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Flu season off to an early start in some states


Flu season is off to an early start in the South, though Virginia and the Fredericksburg area appear to have been mostly spared so far.

“We’re starting to see the first cases come in now,” said Dr. Brooke Rossheim, director of the Rappahannock Area Health District. “We are not seeing large numbers of cases, and we are not seeing any outbreaks.”

Rossheim said the level of flu in the region appears to be what you would expect in early December.

“Typically with influenza in Virginia, it’s that January to February to March time frame when we see more activity,” he said.

Mary Washington Hospital in Fredericksburg had its first confirmed case of the flu in late September, said Dr. Ed Walsh, medical director for the emergency department.

“We’ve had a dozen or so confirmed cases, which is more or less in keeping with a typical flu season pattern,” Walsh said.

So far the disease does not appear to be severe, Walsh said, and few of the patients have been admitted to the hospital.

Instead, they’ve been sent home and told to get rest and drink plenty of fluids.

“Just like grandma said,” Walsh said.

As of Dec. 1, Virginia is reporting “local” flu activity, the middle of the five categories defined by the U.S. Centers for Disease Control and Prevention.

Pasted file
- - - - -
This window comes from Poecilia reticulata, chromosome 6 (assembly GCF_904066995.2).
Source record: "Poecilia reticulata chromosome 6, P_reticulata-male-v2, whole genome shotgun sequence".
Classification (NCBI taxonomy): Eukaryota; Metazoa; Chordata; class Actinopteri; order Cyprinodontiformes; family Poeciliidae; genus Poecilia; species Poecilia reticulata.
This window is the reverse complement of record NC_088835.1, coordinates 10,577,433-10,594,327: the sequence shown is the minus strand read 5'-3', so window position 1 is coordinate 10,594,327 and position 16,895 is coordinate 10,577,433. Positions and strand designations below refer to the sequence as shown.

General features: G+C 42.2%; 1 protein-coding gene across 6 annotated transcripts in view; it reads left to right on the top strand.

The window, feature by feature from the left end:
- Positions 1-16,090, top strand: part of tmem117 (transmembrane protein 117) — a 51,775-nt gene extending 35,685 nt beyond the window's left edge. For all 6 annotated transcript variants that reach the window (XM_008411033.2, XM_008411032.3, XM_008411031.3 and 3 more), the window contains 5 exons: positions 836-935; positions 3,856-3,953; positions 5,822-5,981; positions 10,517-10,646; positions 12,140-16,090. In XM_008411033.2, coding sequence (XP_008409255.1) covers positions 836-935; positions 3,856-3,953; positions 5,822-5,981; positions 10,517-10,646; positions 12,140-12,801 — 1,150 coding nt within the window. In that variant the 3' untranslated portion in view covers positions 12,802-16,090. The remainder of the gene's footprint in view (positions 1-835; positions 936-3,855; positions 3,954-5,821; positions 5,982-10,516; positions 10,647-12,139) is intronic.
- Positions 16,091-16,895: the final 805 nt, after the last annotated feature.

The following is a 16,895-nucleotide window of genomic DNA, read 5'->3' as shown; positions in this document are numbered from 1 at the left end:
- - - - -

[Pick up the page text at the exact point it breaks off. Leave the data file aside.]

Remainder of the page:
However, four Southern states—North Carolina, South Carolina, Alabama and Mississippi—are reporting “widespread” levels of flu, the highest category. And two others—Louisiana and Texas—also are reporting unusual levels for early December.

Flu-related hospitalizations also are rising earlier than usual, and there have already been three deaths of children, according to the CDC.

“It looks like it’s shaping up to be a bad flu season, but only time will tell,” Dr. Thomas Frieden, director of the CDC, told the Associated Press this week.

The good news is that more than a third of Americans have been vaccinated, Frieden said, and that this year’s flu shot appears to be a good match for the strain of virus that is circulating.

Dr. Maureen Dempsey, acting state health commissioner, reported recently that the Virginia Immunization Information System has recorded almost 500,000 flu shots administered in Virginia so far this season. The number is believed to be an undercount since all providers do not use the state reporting system.

Influenza is a viral illness that’s spread from person to person and can be dangerous for the elderly and those with chronic medical conditions. Typical symptoms include fever, body aches, cough and sore throat.

The flu shot is effective at preventing the disease, and it’s not too late to get one, Rossheim said. The vaccination is recommended for everyone 6 months or older.

“The single most important thing that people can do to protect themselves is to get the flu vaccine,” Rossheim said.

Local supplies of the vaccine appear to be adequate.

“As I drive around the area, I’m really glad to see all the pharmacies advertising flu shots,” Rossheim said. “That’s exactly what we want. We want wide availability.”


—The Associated Press contributed to this story.

Jim Hall: 540/374-5433